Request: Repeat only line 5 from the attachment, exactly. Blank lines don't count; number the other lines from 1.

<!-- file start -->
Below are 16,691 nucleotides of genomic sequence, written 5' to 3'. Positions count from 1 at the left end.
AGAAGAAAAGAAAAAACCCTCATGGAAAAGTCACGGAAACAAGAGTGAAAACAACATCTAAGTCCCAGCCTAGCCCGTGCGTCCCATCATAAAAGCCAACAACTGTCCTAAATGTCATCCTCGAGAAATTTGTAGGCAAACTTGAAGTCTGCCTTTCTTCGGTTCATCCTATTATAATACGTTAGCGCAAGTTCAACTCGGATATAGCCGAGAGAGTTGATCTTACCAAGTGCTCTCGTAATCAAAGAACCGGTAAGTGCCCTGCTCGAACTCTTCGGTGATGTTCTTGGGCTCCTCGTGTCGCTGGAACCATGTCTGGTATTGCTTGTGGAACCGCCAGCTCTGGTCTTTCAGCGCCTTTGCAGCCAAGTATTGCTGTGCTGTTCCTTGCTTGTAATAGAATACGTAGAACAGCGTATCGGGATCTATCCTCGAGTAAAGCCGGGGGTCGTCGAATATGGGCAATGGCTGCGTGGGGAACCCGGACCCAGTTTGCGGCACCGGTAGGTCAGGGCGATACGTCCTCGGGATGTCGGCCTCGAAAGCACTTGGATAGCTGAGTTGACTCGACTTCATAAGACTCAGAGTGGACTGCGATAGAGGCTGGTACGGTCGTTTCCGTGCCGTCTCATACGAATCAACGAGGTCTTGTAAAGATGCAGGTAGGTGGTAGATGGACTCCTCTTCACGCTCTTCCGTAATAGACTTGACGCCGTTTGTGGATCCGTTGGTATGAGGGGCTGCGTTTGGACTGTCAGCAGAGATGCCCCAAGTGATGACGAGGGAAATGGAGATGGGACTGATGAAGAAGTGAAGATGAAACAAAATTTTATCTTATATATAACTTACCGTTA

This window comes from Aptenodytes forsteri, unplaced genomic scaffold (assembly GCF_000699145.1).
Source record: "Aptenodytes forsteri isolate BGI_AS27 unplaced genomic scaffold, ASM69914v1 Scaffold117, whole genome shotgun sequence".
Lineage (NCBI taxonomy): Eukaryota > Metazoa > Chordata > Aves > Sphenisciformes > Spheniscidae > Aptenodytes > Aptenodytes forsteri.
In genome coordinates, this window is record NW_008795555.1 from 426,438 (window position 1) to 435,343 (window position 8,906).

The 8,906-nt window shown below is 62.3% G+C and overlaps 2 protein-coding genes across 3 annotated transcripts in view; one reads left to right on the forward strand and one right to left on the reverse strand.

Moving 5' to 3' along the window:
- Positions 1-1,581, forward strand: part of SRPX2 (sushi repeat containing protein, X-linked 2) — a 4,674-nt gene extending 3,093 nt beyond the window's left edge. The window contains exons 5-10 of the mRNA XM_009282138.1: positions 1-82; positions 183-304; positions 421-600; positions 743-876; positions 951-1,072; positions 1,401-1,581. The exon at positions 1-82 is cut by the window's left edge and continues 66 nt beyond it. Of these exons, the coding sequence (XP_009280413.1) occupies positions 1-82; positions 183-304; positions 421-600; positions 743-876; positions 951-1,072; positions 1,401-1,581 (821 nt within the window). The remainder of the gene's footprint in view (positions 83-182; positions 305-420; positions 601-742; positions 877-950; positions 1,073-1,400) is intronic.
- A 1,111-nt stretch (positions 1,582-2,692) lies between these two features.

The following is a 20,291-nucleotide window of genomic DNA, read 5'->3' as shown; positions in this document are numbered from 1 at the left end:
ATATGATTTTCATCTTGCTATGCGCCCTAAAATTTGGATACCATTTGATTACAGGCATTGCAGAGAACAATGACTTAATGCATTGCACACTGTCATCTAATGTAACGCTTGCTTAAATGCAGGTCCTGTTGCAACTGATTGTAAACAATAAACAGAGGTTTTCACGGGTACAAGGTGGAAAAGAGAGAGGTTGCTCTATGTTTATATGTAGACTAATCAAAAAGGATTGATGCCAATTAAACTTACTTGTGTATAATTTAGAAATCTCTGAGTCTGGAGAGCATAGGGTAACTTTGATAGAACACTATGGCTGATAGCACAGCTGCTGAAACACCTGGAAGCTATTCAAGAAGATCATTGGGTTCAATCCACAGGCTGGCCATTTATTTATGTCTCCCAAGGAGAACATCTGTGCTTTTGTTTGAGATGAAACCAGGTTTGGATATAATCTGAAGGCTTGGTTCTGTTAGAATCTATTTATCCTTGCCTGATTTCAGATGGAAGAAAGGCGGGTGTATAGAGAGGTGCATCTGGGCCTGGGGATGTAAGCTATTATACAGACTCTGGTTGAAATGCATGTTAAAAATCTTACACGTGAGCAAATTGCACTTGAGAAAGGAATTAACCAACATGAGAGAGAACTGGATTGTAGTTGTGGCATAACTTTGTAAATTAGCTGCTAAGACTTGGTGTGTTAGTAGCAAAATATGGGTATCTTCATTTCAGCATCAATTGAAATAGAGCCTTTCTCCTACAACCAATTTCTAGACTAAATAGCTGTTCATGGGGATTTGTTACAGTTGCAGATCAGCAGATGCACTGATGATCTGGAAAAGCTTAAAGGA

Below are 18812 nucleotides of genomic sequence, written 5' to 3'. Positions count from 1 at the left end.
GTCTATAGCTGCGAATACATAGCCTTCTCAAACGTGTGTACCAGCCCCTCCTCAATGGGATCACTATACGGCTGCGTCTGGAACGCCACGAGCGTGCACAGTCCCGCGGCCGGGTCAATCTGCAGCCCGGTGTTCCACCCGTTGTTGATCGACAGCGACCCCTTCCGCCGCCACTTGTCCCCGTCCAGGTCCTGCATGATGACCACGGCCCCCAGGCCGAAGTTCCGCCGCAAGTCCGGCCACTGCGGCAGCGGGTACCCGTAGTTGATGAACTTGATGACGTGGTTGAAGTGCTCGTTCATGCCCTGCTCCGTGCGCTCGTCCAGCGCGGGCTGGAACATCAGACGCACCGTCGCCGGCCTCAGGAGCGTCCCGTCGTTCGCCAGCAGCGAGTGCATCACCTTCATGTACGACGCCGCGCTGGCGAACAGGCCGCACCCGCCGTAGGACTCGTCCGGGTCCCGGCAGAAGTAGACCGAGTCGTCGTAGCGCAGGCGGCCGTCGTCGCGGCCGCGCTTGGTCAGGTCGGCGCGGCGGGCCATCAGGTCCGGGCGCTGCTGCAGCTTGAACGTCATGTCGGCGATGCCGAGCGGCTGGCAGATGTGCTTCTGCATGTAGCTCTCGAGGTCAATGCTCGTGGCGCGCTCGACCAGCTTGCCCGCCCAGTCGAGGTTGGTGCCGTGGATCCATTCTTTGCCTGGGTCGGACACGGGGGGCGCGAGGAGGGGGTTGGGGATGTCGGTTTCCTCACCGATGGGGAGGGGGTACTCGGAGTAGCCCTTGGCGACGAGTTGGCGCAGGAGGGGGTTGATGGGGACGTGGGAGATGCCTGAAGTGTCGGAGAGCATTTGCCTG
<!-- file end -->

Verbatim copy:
Lineage (NCBI taxonomy): Eukaryota > Metazoa > Chordata > Aves > Sphenisciformes > Spheniscidae > Aptenodytes > Aptenodytes forsteri.